But what one well-known hotel boss described as a perfect storm of Brexit, Covid-19, and what they see as the island’s restrictive approach to housing and permits, actually goes beyond that for Guernsey plc itself.
Easing pandemic restrictions, proximity and massive pent-up demand from people desperate to get away on holiday should be the biggest boost to local tourism since British Rail used decades ago to send staff here on cheap holidays.
Now the island’s hospitality offering has managers doubling up as toilet cleaners, kitchens closing despite having customers to feed, and establishments not opening to give staff a break.
What should be the island’s greatest opportunity to showcase its amazing welcome, spectacular scenery and top-quality produce to win repeat visits for years to come has become a desperate battle not to disappoint customers while protecting over-stressed staff from burn-out.
Brexit and the pandemic are outside of Guernsey’s control – but facilitating recruitment is not. How the States responds to the latest cry for help to ease these staff shortages will provide some insight into the Government Work Plan’s priorities on recovery actions.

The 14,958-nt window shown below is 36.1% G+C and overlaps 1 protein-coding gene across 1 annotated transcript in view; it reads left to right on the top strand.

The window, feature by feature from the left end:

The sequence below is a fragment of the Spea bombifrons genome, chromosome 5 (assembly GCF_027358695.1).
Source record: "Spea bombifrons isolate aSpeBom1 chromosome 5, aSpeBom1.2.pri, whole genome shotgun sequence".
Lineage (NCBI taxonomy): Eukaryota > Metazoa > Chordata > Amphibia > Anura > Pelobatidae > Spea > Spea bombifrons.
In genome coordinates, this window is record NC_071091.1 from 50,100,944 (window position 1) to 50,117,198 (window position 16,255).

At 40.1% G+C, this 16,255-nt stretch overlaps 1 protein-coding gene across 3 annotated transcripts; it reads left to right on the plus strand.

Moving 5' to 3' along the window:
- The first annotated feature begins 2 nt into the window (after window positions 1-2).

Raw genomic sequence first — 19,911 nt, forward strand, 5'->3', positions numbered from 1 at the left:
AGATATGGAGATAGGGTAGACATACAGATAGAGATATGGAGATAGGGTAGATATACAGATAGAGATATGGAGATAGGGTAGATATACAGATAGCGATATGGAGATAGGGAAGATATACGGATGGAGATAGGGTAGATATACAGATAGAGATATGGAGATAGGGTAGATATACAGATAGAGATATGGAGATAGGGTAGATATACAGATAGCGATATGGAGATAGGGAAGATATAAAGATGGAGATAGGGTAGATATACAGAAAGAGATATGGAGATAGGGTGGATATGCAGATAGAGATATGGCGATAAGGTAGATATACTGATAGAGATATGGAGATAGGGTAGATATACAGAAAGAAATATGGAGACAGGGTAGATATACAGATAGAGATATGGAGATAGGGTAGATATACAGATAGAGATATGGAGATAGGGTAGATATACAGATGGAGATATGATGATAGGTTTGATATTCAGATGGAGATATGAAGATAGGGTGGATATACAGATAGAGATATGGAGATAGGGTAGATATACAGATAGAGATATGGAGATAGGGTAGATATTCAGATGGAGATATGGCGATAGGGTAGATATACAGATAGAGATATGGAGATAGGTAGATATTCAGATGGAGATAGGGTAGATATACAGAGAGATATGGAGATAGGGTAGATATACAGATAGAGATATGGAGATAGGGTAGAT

The population and migration regime wasn’t fit for purpose when introduced and now appears an active economic disabler. Bureaucracy has to be overturned, and hiring decisions returned to bosses.
These are unprecedented times and the Government Work Plan of itself will not get the island back on its feet. Business will – but not with one hand behind its back.
The States will say it has moved to assist, relaxing the controls it has with regard to local permits.
But that's clearly not enough to ease the problem. Industry and the States need a crisis plan to deal with this crippling staff shortage – government’s speed of response will be seen as an acid test of its commitment to ‘action this day’.